In 1886 Stanford produced two further anthems: the immensely beautiful Blessed are the dead
(also known in its revised version as I heard a voice from heaven
), written for the memorial service of his colleague Henry Bradshaw in King’s College Chapel on 15 February 1886 and, more well known, a setting of Psalm 23 The Lord is my shepherd
, highly thought of by Bairstow and described by Howells as ‘one of the supremely lovely anthems of all our history’. Completed in May 1886, The Lord is my shepherd
is one of Stanford’s finest examples of musical prose. His technique of overlapping irregular phraseology, gleaned from Brahms, gives the overall musical fabric a seamless quality. This is impressively essayed in the pastoral sonata scheme of the first section and in the more contrapuntal finale (‘But thy loving kindness’) Stanford’s tonal thinking is equally imaginative. After firmly establishing F major in the much larger first part, the choral recitative provides both tonal and textural contrast with a shift to D minor (‘Thou shalt prepare a table’). A continuation of this tonal area, modally altered to D major, accompanies the beginning of the finale; but this is in fact only preparation for a return to F major, a move which both heightens the sense of tonal return but at the same time enhances the textual meaning (‘And I will dwell in the house of the Lord for ever’). Stanford’s coda, which elusively recalls the opening material is also deliciously romantic with its yearning appoggiaturas.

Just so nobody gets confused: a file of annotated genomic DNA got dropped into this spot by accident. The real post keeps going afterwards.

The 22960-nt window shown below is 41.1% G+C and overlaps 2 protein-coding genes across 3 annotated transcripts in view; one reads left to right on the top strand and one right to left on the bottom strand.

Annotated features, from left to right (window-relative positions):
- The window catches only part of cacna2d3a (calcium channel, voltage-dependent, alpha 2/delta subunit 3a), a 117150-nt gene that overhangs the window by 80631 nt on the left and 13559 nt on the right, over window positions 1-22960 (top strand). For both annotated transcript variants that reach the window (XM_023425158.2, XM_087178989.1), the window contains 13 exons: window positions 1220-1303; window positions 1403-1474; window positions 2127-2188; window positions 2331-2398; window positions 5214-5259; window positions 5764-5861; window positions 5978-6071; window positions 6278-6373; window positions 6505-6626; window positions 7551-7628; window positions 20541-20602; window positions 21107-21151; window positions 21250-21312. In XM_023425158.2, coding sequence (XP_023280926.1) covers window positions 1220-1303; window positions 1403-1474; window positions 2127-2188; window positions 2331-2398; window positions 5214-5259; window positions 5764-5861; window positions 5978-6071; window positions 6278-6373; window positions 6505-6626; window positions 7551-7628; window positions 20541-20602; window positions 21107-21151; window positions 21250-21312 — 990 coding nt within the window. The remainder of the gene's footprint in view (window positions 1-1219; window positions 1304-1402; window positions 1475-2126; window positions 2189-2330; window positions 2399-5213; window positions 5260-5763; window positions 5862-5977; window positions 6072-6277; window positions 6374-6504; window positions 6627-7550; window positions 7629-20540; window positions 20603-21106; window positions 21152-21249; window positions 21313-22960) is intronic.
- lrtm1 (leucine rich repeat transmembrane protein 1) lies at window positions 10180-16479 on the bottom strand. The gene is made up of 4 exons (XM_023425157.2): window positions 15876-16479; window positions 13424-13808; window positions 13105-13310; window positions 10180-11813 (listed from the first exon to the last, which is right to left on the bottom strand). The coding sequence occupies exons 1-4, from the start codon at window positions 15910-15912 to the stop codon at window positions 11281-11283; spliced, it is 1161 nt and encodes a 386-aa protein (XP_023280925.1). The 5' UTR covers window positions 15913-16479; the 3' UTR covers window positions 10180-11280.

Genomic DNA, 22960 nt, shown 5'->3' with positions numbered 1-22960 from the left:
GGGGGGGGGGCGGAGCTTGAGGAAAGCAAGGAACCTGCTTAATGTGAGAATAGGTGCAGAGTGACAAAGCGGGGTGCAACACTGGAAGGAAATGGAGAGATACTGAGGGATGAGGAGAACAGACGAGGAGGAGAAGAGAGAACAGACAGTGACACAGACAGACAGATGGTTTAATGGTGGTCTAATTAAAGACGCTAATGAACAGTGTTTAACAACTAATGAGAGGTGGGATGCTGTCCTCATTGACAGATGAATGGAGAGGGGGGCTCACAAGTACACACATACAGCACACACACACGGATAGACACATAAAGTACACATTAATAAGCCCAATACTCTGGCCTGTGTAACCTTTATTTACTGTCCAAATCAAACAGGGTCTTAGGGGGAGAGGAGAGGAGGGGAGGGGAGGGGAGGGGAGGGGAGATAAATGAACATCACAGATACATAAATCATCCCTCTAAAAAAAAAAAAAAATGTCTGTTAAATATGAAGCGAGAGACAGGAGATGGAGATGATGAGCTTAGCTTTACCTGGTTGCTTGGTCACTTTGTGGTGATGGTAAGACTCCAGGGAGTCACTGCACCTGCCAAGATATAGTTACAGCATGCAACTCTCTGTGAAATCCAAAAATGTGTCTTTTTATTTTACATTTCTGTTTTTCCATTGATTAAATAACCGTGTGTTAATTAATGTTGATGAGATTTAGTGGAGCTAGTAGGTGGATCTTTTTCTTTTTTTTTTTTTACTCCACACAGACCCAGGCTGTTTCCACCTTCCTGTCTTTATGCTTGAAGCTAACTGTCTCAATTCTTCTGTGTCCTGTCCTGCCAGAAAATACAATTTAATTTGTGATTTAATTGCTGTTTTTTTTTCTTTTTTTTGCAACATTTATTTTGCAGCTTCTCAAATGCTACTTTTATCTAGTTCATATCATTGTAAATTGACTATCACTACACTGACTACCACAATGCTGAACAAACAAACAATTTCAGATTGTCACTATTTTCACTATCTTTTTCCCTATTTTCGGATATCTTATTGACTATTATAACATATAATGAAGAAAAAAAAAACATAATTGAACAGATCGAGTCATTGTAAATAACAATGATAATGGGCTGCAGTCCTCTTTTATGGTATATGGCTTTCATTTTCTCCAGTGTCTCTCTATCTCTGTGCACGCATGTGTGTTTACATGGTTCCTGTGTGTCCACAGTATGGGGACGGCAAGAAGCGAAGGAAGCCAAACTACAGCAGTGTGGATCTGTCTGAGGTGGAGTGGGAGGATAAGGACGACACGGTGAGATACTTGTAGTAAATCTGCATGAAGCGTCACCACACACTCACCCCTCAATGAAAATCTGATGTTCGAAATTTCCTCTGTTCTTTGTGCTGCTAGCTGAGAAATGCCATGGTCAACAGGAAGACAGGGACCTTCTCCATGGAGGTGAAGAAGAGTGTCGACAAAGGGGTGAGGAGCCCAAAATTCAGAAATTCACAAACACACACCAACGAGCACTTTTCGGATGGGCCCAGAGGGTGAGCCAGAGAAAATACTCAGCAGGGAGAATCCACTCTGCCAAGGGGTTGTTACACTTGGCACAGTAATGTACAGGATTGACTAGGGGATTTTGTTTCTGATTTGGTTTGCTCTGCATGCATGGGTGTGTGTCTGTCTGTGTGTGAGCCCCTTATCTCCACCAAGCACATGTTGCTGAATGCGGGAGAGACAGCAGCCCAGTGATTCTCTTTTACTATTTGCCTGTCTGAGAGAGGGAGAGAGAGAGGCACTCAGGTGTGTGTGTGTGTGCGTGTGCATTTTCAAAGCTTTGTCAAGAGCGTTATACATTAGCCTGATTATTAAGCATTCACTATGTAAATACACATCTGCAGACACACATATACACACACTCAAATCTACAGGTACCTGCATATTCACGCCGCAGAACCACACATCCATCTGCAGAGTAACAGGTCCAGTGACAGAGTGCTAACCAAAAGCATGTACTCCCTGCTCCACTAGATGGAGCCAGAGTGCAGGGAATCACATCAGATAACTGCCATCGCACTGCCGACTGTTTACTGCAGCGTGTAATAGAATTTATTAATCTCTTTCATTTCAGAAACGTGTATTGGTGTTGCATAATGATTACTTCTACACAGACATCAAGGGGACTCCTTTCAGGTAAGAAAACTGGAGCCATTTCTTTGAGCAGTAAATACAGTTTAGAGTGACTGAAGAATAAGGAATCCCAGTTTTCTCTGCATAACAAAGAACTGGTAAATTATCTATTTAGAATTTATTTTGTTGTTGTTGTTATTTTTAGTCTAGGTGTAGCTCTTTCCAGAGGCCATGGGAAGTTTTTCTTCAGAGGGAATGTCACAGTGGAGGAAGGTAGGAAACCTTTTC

from notes by Jeremy Dibble © 1997